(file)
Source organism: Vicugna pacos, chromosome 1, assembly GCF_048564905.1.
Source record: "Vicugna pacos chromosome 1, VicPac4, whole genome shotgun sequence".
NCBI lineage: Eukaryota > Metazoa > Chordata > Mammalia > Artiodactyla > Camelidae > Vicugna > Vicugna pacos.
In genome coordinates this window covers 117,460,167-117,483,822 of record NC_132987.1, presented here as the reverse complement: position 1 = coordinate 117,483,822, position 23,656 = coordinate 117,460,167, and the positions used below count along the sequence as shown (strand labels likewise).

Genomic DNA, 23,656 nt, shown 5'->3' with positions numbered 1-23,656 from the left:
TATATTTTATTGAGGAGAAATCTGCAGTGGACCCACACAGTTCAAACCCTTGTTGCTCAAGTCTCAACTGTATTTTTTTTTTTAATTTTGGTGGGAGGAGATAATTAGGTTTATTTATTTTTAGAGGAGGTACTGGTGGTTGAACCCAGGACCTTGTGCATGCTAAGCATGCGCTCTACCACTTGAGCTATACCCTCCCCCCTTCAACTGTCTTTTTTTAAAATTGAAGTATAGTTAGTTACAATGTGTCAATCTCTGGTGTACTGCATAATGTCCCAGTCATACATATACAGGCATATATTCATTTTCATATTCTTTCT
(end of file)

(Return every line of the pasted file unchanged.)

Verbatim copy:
Source organism: Vicugna pacos, chromosome 1, assembly GCF_048564905.1.
Source record: "Vicugna pacos chromosome 1, VicPac4, whole genome shotgun sequence".
NCBI lineage: Eukaryota > Metazoa > Chordata > Mammalia > Artiodactyla > Camelidae > Vicugna > Vicugna pacos.
In genome coordinates this window covers 117,460,167-117,483,822 of record NC_132987.1, presented here as the reverse complement: position 1 = coordinate 117,483,822, position 23,656 = coordinate 117,460,167, and the positions used below count along the sequence as shown (strand labels likewise).

Genomic DNA, 23,656 nt, shown 5'->3' with positions numbered 1-23,656 from the left:
TATATTTTATTGAGGAGAAATCTGCAGTGGACCCACACAGTTCAAACCCTTGTTGCTCAAGTCTCAACTGTATTTTTTTTTTTAATTTTGGTGGGAGGAGATAATTAGGTTTATTTATTTTTAGAGGAGGTACTGGTGGTTGAACCCAGGACCTTGTGCATGCTAAGCATGCGCTCTACCACTTGAGCTATACCCTCCCCCCTTCAACTGTCTTTTTTTAAAATTGAAGTATAGTTAGTTACAATGTGTCAATCTCTGGTGTACTGCATAATGTCCCAGTCATACATATACAGGCATATATTCATTTTCATATTCTTTCT